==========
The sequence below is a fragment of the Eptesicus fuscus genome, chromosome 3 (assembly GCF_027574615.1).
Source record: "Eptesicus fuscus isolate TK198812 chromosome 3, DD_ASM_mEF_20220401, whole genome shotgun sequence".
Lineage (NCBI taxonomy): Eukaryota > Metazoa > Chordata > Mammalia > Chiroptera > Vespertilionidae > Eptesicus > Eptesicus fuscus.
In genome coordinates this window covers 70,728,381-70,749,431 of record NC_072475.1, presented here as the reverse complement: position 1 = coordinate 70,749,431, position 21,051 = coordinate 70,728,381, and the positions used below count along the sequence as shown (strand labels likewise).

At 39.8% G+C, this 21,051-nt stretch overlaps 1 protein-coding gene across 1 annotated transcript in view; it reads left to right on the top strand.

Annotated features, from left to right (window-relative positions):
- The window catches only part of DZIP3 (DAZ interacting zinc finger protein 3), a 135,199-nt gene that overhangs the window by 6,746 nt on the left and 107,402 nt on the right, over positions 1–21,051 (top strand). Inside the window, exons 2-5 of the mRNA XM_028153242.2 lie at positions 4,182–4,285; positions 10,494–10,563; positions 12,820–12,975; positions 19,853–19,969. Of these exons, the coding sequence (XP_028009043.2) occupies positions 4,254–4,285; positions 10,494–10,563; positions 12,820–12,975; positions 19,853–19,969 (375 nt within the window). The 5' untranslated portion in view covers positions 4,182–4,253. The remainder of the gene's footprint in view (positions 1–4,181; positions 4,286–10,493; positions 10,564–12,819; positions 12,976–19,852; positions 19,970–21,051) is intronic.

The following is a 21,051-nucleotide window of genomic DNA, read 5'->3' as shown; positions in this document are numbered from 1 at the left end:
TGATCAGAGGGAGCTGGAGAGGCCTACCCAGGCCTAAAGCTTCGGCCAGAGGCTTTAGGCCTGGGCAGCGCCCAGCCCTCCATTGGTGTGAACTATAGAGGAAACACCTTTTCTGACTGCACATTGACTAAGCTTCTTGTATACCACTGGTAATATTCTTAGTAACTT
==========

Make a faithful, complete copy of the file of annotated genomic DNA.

The sequence below is a fragment of the Eptesicus fuscus genome, chromosome 3 (assembly GCF_027574615.1).
Source record: "Eptesicus fuscus isolate TK198812 chromosome 3, DD_ASM_mEF_20220401, whole genome shotgun sequence".
Lineage (NCBI taxonomy): Eukaryota > Metazoa > Chordata > Mammalia > Chiroptera > Vespertilionidae > Eptesicus > Eptesicus fuscus.
In genome coordinates this window covers 70,728,381-70,749,431 of record NC_072475.1, presented here as the reverse complement: position 1 = coordinate 70,749,431, position 21,051 = coordinate 70,728,381, and the positions used below count along the sequence as shown (strand labels likewise).

At 39.8% G+C, this 21,051-nt stretch overlaps 1 protein-coding gene across 1 annotated transcript in view; it reads left to right on the top strand.

Annotated features, from left to right (window-relative positions):
- The window catches only part of DZIP3 (DAZ interacting zinc finger protein 3), a 135,199-nt gene that overhangs the window by 6,746 nt on the left and 107,402 nt on the right, over positions 1–21,051 (top strand). Inside the window, exons 2-5 of the mRNA XM_028153242.2 lie at positions 4,182–4,285; positions 10,494–10,563; positions 12,820–12,975; positions 19,853–19,969. Of these exons, the coding sequence (XP_028009043.2) occupies positions 4,254–4,285; positions 10,494–10,563; positions 12,820–12,975; positions 19,853–19,969 (375 nt within the window). The 5' untranslated portion in view covers positions 4,182–4,253. The remainder of the gene's footprint in view (positions 1–4,181; positions 4,286–10,493; positions 10,564–12,819; positions 12,976–19,852; positions 19,970–21,051) is intronic.

The following is a 21,051-nucleotide window of genomic DNA, read 5'->3' as shown; positions in this document are numbered from 1 at the left end:
TGATCAGAGGGAGCTGGAGAGGCCTACCCAGGCCTAAAGCTTCGGCCAGAGGCTTTAGGCCTGGGCAGCGCCCAGCCCTCCATTGGTGTGAACTATAGAGGAAACACCTTTTCTGACTGCACATTGACTAAGCTTCTTGTATACCACTGGTAATATTCTTAGTAACTT